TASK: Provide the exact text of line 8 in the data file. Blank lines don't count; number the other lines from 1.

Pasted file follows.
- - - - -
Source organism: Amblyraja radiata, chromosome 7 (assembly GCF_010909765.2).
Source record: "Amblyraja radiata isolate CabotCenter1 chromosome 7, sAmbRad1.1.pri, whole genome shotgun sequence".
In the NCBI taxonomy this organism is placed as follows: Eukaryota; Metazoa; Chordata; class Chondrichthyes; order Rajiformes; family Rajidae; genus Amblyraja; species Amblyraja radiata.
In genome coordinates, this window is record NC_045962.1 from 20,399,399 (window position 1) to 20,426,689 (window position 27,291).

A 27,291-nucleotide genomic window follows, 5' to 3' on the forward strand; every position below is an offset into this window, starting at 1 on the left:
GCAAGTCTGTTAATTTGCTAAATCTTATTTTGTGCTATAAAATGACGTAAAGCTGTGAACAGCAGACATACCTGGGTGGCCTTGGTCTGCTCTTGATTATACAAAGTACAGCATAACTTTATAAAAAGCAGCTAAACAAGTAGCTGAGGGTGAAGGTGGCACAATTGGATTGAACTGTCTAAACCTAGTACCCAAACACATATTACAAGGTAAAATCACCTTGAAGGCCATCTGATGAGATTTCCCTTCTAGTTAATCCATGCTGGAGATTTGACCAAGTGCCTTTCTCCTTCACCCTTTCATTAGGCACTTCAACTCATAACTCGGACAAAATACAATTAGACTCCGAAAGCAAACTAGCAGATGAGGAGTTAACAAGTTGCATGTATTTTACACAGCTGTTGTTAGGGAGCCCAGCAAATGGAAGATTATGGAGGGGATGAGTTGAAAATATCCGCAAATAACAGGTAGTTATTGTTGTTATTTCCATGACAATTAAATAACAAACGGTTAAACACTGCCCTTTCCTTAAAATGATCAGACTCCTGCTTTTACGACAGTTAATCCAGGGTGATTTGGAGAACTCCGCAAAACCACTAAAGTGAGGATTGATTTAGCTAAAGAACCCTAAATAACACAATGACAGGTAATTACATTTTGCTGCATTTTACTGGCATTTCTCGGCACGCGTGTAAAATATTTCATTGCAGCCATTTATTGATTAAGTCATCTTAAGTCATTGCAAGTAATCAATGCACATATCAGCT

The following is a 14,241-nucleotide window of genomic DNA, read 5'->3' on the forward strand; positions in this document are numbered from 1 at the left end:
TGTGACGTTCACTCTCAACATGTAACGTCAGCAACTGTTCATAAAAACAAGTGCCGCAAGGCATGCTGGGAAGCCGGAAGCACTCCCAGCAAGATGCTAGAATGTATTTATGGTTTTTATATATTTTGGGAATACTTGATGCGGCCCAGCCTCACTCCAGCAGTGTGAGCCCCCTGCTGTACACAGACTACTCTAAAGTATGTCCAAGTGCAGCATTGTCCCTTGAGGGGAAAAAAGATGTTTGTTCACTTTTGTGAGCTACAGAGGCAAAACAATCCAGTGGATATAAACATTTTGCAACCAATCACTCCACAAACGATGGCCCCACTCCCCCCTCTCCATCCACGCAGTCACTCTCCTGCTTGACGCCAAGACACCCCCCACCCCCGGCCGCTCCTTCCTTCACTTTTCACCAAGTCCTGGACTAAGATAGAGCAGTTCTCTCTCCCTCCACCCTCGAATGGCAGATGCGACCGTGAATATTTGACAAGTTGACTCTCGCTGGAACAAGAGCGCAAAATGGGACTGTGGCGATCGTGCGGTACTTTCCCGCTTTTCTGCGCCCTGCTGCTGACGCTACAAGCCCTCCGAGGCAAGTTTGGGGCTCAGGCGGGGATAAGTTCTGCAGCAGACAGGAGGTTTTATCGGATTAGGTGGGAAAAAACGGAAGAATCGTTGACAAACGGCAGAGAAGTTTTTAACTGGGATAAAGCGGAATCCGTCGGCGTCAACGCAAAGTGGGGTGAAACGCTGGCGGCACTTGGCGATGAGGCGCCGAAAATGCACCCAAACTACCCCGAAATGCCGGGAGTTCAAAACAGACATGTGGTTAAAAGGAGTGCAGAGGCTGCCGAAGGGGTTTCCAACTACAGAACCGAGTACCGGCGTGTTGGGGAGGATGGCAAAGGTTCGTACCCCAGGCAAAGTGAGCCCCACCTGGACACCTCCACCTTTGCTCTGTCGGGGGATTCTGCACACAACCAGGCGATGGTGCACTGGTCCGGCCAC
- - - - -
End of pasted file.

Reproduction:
TGTGACGTTCACTCTCAACATGTAACGTCAGCAACTGTTCATAAAAACAAGTGCCGCAAGGCATGCTGGGAAGCCGGAAGCACTCCCAGCAAGATGCTAGAATGTATTTATGGTTTTTATATATTTTGGGAATACTTGATGCGGCCCAGCCTCACTCCAGCAGTGTGAGCCCCCTGCTGTACACAGACTACTCTAAAGTATGTCCAAGTGCAGCATTGTCCCTTGAGGGGAAAAAAGATGTTTGTTCACTTTTGTGAGCTACAGAGGCAAAACAATCCAGTGGATATAAACATTTTGCAACCAATCACTCCACAAACGATGGCCCCACTCCCCCCTCTCCATCCACGCAGTCACTCTCCTGCTTGACGCCAAGACACCCCCCACCCCCGGCCGCTCCTTCCTTCACTTTTCACCAAGTCCTGGACTAAGATAGAGCAGTTCTCTCTCCCTCCACCCTCGAATGGCAGATGCGACCGTGAATATTTGACAAGTTGACTCTCGCTGGAACAAGAGCGCAAAATGGGACTGTGGCGATCGTGCGGTACTTTCCCGCTTTTCTGCGCCCTGCTGCTGACGCTACAAGCCCTCCGAGGCAAGTTTGGGGCTCAGGCGGGGATAAGTTCTGCAGCAGACAGGAGGTTTTATCGGATTAGGTGGGAAAAAACGGAAGAATCGTTGACAAACGGCAGAGAAGTTTTTAACTGGGATAAAGCGGAATCCGTCGGCGTCAACGCAAAGTGGGGTGAAACGCTGGCGGCACTTGGCGATGAGGCGCCGAAAATGCACCCAAACTACCCCGAAATGCCGGGAGTTCAAAACAGACATGTGGTTAAAAGGAGTGCAGAGGCTGCCGAAGGGGTTTCCAACTACAGAACCGAGTACCGGCGTGTTGGGGAGGATGGCAAAGGTTCGTACCCCAGGCAAAGTGAGCCCCACCTGGACACCTCCACCTTTGCTCTGTCGGGGGATTCTGCACACAACCAGGCGATGGTGCACTGGTCCGGCCAC